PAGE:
Human pancreatic islets are an essential and precious research resource that allows investigators to address basic science and clinical questions related to the prevention, treatment, and pathophysiology of diabetes mellitus. While experiments employing alternative cellular sources are yielding considerable data, studies in the last decade have established remarkable differences that emphasize the importance and irreplaceable nature of human islets. However, several challenges exist in establishing and maintaining the necessary infrastructure and coordinating functions to effectively and efficiently distribute this precious resource to islet research laboratories. City of Hope is applying to this UC4 mechanism to remain the coordinating center to support the Integrated Islet Distribution Program (IIDP) that provides for the distribution of human cadaveric islets for biomedical research. Our application leverages the significant investment made by NIH over the last decade that has established and successfully maintained this islet distribution network at City of Hope. As the ongoing Coordinating Center, we will continue to subcontract with qualified islet isolation facilities to prepare and distribute human islets with our support and advanced electronic data systems. Our Coordinating Center team will continue to manage the IIDP application process to establish eligibility to receive islets, maintain a roster of investigators approved to receive islets, and further enhance our Islet Allocation System that allows distribution centers to broadcast offers online and notifies approved waiting researchers of islet availability. We will continue the existing partial cost recovery system through subscription fees collected from islet researchers, which has successfully garnered $930,800 to help offset the expense of pancreas processing to date. We will continue to closely monitor and help to improve the quality of islets distributed, through our quality control panel and data, batch test release information, mandatory User Feedback Forms, and standardized operating procedures for processes such as islet counting and shipping. Through our proven state-of-the-art administrative, business, technical, statistical, and informatics processes and tools, this project will secure the accessibility of human islets for investigators conducting essential diabetes mellitus research. From qualification and auditing of high-quality suppliers to forecasting, tracking, and meeting the needs of investigators, our experienced City of Hope team proposed in this grant has worked with 19 different isolation laboratories to coordinate the distribution of nearly 160 million islet equivalents to 170 basic scientists over a period of 10 years, facilitatin the completion and publication of over 350 studies. If awarded this grant, our 3 aims described in this application will provide an indispensable research service to the diabetes research community by ensuring that the IIDP network remains stable, up-to-date technologically, continually enhanced with improved standardization and quality, and fully responsive to the islet needs of the community, thus promoting the next generation of scientific experimentation toward prevention and treatment of diabetes.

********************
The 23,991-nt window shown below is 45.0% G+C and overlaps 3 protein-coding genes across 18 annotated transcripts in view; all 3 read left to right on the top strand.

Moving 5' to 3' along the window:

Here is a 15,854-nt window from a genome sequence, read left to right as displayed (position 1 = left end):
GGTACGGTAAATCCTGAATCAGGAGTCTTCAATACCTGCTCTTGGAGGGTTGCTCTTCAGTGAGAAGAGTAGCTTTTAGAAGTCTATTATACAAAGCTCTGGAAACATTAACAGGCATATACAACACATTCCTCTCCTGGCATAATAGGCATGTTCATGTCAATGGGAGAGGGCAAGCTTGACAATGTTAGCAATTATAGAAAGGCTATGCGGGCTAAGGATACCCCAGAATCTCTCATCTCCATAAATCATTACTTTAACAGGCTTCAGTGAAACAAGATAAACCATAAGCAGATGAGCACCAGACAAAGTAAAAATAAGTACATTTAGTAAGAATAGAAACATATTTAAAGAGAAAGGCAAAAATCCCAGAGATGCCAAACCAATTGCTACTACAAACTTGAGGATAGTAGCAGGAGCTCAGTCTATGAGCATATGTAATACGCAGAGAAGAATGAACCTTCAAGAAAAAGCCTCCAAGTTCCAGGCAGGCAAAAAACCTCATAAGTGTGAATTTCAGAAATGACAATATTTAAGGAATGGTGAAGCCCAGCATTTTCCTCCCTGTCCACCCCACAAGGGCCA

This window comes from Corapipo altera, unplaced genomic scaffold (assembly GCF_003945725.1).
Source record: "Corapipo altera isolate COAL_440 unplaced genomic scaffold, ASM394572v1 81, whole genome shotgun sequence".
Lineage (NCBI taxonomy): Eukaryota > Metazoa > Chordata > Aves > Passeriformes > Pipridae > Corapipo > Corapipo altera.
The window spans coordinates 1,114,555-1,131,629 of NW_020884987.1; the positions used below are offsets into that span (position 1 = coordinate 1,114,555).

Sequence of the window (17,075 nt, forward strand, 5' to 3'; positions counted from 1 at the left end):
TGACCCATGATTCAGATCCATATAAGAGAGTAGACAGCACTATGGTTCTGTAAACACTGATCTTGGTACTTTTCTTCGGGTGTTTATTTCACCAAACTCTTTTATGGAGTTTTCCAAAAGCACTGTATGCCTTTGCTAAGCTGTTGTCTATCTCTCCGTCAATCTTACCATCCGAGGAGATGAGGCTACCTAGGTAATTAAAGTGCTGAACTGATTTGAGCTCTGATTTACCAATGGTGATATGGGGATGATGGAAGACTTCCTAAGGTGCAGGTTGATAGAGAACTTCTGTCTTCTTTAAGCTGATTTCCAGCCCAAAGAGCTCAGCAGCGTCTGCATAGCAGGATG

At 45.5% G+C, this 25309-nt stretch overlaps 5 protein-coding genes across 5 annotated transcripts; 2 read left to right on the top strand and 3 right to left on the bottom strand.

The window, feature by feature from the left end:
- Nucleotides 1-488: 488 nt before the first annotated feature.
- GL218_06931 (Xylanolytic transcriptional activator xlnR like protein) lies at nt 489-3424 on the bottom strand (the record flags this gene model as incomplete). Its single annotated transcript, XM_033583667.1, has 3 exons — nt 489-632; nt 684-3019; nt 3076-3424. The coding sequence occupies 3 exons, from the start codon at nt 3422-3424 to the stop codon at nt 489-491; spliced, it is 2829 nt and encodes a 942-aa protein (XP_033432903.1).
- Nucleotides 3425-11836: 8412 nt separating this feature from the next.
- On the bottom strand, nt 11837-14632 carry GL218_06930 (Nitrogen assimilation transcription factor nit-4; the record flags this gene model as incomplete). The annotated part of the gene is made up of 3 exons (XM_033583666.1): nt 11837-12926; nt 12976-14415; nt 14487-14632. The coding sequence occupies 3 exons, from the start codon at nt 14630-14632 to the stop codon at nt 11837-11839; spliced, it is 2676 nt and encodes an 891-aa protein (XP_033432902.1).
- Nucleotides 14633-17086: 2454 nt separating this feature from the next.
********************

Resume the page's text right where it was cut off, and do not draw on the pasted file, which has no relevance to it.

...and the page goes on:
Public Health Relevance

Individuals with diabetes experience significant primary and secondary complications, at a 2007 estimated annual cost of $174 billion dollars in the United States. The central importance of human islets in the pathology of this disease, and its demonstrated use as an unparalleled experimental and treatment resource, has led to an escalating demand for islet preparations. Maintenance of a large scale islet distribution network is critical to provide researchers with access to this precious resource, advancing the discoveries and progress in the field of diabetes mellitus research.

National Institute of Health (NIH)
National Institute of Diabetes and Digestive and Kidney Diseases (NIDDK)
High Impact Research and Research Infrastructure Cooperative Agreement Programs—Multi-Yr Funding (UC4)
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Special Emphasis Panel (ZDK1-GRB-N (O3))
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Sato, Sheryl M
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City of Hope/Beckman Research Institute
United States
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